As several of our astute readers knew, the photo from Friday was taken on the west coast of the Salton Sea in California. Specifically, it’s at Salton Sea Beach, a nearly deserted region that I managed to make more picturesque through careful photography. Here’s another picture of the same beach:
There were few plants at Salton Sea Beach – a palm tree here and there – and only a few waterfowl like these pelicans:
The Salton Sea is really the Salton Sink – it’s a low area that has occasionally and naturally filled with water. Given the high rate of evaporation in the region, the lakebed became highly saline over the centuries.
So what does this all have to do with a gardening website? Well, the reason the Sea exists today is because of natural flooding combined with agricultural development. Initially the Sea was seen as a boon to tourism, so spots like Salton Sea Beach and Salton City (near curiously named Squeaky Springs) became tourist destinations. But as agricultural runoff began to change the nature of the Sea, fish populations failed and so did the tourism industry.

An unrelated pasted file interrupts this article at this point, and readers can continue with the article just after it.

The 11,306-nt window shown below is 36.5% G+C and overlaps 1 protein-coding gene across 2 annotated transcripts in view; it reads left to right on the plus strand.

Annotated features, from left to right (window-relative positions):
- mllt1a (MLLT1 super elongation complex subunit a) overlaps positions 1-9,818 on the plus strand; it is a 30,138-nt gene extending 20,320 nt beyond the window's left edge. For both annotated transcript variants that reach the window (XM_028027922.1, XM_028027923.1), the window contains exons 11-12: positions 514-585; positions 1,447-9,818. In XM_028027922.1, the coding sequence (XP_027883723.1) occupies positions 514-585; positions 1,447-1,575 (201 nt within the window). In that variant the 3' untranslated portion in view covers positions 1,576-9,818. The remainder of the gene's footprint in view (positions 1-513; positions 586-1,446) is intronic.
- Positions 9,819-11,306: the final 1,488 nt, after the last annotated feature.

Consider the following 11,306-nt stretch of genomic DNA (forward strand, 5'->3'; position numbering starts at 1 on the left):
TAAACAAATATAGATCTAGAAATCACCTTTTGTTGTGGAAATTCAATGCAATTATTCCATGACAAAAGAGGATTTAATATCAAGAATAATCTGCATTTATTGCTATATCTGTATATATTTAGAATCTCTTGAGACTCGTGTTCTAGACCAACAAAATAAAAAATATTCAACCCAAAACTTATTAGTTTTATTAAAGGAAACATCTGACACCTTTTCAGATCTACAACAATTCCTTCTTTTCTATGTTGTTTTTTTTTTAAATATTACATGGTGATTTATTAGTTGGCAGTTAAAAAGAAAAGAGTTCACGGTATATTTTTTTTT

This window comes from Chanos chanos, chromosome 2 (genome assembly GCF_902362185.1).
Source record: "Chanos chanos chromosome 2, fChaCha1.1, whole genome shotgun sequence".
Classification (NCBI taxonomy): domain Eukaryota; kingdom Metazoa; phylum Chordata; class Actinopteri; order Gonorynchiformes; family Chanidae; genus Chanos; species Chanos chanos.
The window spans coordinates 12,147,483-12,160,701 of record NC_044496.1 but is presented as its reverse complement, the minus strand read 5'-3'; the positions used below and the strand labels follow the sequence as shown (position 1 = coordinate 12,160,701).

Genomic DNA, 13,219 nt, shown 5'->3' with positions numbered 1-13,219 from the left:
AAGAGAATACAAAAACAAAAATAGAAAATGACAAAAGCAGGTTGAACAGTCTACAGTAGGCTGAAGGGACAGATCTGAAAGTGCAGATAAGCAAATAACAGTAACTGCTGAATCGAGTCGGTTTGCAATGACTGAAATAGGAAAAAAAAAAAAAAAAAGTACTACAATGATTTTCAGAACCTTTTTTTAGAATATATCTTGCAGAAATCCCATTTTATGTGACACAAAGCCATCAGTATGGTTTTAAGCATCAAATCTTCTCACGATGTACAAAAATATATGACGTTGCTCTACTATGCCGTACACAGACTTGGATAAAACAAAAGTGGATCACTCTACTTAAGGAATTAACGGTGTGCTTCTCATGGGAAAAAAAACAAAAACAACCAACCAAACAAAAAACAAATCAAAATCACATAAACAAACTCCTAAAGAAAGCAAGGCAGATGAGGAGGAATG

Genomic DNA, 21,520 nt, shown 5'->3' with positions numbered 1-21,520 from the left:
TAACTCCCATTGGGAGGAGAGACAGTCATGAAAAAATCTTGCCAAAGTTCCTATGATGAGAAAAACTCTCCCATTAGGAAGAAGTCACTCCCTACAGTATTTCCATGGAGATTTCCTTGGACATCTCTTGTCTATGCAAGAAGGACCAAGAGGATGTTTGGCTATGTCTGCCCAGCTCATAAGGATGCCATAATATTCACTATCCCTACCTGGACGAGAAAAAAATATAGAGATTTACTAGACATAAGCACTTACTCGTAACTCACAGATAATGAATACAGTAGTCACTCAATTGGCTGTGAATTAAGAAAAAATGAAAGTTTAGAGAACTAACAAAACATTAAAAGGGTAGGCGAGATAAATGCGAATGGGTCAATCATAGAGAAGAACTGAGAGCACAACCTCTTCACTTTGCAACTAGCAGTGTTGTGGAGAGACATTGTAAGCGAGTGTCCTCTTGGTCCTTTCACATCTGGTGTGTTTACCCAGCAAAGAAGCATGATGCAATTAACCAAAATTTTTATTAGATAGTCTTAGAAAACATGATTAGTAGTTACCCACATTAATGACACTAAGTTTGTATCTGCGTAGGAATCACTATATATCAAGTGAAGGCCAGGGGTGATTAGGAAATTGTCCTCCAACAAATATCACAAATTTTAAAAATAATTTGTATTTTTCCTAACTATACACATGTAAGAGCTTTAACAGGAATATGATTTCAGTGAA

You can see the algal bloom where runoff meets the sea (check out this Google map here). These desert valleys have been used for conventional agricultural production for many decades, and the results are seen in a sea full of fertilizers and pesticides.
In any case, a visit to the Salton Sea is both fascinating and depressing. It’s well worth the effort.